It’s one of those proud-and-humbled-at-the-same-time experiences. The Alumni Association of West Seattle High School just got in touch with me. They want to hang my picture on their Hall of Fame wall at the school. Well, gee, yeah, okay.
Now, I’m not actually too prone to humility. But when I browsed the resumes of other folks on that wall, it was an exercise in how to feel humble. My mugshot is going to hang alongside some pretty illustrious company: Jim Whittaker, the first American to summit Mt. Everest; a long list of multi-medaled war heroes and military leaders; notable politicians; world-renowned poets; humanitarians.
It all serves to make me really grateful to those who nominated me and those who chose me over other deserving souls. Wow. I’d better take some time and carefully draft the one-page resume they want. It’ll be hard to match the accomplishments of my company on that wall.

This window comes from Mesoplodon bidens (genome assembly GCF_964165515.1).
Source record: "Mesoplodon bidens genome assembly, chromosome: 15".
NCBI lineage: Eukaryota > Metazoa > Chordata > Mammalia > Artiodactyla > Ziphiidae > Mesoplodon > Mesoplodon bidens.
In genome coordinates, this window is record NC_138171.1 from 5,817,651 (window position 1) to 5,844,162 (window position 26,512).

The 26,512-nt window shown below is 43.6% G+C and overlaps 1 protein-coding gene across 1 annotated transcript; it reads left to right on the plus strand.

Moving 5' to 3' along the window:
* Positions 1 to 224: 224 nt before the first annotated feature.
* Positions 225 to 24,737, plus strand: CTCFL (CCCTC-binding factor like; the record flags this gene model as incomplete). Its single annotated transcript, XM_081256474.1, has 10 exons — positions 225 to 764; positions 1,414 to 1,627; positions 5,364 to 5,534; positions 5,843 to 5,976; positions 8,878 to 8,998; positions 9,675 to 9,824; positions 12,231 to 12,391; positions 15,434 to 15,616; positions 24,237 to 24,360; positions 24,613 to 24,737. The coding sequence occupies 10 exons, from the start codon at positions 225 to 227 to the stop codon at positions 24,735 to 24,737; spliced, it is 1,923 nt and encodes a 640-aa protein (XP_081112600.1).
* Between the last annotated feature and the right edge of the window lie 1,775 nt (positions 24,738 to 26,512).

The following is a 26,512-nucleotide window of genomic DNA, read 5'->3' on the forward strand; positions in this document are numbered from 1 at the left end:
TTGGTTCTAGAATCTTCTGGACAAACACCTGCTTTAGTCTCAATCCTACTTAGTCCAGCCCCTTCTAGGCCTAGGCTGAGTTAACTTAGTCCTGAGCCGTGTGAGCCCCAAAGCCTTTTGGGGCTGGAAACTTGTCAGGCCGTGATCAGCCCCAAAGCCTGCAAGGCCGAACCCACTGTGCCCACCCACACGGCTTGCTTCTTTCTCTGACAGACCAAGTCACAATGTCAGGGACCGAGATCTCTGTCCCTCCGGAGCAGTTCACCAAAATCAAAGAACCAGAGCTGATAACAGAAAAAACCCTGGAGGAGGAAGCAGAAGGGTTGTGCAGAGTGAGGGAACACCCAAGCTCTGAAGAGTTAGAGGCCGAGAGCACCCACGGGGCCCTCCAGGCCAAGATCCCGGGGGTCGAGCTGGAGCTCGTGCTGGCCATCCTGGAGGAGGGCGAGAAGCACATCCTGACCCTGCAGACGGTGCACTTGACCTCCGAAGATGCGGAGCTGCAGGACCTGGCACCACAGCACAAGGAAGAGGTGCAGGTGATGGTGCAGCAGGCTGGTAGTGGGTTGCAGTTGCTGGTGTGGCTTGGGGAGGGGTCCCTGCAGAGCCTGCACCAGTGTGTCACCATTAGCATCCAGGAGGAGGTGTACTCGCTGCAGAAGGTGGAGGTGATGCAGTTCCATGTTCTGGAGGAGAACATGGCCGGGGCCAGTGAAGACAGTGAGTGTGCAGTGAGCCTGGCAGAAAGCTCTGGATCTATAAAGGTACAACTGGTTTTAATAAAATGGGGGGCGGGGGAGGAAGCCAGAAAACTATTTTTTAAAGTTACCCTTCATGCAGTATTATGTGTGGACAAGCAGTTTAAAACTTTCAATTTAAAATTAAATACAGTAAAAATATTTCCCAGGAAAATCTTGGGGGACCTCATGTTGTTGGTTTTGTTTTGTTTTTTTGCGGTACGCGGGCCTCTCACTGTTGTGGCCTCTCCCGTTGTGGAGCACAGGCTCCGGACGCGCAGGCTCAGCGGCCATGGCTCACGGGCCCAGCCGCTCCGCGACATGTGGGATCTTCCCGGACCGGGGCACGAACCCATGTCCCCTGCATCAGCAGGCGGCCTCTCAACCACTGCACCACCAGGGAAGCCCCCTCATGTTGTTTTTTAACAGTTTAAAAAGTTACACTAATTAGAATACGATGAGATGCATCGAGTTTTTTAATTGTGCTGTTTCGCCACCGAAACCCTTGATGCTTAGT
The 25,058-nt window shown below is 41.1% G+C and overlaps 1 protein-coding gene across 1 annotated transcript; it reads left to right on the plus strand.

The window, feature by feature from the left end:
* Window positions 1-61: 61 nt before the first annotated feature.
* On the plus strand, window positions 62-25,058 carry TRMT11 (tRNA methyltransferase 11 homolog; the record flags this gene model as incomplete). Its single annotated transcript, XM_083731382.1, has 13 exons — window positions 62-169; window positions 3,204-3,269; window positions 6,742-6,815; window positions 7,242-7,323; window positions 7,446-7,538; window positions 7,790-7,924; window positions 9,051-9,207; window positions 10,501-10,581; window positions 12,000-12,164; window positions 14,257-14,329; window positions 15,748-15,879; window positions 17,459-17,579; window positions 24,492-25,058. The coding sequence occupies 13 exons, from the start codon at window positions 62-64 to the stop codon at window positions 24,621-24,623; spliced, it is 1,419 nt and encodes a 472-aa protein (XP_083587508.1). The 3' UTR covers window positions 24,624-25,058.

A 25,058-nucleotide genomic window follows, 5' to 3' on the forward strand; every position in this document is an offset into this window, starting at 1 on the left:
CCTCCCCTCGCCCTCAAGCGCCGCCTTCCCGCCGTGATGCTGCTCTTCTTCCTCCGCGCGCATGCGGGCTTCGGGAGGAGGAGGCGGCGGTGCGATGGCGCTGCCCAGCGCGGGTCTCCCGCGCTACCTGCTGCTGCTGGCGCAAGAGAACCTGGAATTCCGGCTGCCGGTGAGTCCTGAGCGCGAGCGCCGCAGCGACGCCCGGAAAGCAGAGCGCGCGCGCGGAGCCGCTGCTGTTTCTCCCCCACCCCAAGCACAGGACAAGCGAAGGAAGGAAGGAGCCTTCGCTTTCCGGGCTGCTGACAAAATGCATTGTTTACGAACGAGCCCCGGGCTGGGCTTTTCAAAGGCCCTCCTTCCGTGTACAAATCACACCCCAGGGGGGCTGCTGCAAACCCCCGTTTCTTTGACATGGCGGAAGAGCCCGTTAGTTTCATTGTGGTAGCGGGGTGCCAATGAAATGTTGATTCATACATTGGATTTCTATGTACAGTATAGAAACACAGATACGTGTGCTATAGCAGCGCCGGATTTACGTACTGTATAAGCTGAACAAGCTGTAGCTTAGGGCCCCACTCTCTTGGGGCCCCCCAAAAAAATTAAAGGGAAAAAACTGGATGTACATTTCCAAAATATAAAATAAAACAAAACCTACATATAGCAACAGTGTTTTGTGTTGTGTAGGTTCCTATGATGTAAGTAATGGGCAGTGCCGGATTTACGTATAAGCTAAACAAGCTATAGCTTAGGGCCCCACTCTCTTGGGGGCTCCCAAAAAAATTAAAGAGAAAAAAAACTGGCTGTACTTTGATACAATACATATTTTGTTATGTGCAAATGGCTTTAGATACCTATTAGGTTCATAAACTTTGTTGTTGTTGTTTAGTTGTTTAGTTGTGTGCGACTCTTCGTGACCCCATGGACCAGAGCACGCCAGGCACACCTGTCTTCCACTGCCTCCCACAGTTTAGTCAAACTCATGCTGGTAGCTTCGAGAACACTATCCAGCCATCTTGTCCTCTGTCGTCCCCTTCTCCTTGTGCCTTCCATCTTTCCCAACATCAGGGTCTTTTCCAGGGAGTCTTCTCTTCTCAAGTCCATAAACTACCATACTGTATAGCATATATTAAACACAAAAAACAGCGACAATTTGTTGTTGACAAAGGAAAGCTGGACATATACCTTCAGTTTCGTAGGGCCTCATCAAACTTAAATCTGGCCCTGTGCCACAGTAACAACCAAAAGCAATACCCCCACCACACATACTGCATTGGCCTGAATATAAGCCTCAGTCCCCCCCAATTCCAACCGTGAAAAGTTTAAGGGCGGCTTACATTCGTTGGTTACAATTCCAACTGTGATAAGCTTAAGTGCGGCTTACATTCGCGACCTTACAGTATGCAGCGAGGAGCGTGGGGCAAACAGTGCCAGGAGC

Don’t worry though. I’ll come up with something. Maybe my genetic engineering tool, a molecular handle, that’s used in labs worldwide to study plagues of mankind from AIDS, to drugs, to cancer and infectious diseases. Maybe my list of biotechnology patents and record of discoveries that made an $11 billion company out of Seattle’s Immunex Corporation and led to the blockbuster arthritis drug, Enbrel. Maybe my four science fiction and medical thriller novels. Or maybe even digging up bones of dinosaur families with the world’s top paleontologists.
I’ll think of some good ones. Still, there will be some head shots up there who outclass my best. That’s good. I can always stop by and read them, whenever I feel I need a little humbling. What have I got to compare to Ivar Haglund, who created the best fish’n’chips recipe on the planet, or Art Oberto, who practically invented beef jerky?
Thanks West Seattle. You are the navel of the universe.